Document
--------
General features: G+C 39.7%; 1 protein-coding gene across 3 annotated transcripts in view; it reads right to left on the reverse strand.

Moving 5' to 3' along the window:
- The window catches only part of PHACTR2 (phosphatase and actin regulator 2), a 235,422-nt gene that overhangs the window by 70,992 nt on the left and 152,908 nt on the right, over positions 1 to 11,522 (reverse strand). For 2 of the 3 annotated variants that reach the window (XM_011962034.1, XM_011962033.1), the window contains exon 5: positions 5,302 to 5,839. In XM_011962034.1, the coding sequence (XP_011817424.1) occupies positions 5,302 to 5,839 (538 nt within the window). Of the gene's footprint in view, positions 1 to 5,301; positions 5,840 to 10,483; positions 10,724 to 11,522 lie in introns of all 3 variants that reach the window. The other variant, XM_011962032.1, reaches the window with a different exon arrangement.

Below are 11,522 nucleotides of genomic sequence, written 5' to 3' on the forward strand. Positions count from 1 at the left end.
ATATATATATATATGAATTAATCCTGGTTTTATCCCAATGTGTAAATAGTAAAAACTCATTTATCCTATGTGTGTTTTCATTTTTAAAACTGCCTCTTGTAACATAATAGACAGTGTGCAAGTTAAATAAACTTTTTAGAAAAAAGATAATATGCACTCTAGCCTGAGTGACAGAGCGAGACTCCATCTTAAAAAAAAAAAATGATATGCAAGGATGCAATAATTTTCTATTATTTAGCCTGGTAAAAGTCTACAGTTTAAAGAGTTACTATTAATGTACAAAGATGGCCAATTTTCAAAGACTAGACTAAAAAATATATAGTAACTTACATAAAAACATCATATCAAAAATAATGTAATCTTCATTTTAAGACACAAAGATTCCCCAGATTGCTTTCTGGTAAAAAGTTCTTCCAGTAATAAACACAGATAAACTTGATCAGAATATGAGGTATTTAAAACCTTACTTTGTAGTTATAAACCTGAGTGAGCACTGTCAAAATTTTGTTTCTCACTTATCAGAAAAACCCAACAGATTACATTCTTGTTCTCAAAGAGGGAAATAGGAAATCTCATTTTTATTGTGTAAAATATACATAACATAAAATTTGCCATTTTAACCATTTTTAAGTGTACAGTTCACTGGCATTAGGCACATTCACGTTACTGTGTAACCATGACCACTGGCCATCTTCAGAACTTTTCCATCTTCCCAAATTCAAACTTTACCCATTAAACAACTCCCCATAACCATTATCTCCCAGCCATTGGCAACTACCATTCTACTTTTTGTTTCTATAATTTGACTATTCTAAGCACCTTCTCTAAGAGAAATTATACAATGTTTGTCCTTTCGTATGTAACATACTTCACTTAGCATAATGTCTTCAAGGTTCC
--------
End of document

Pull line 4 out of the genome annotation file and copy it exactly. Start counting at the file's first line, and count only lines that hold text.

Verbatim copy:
Below are 11,522 nucleotides of genomic sequence, written 5' to 3' on the forward strand. Positions count from 1 at the left end.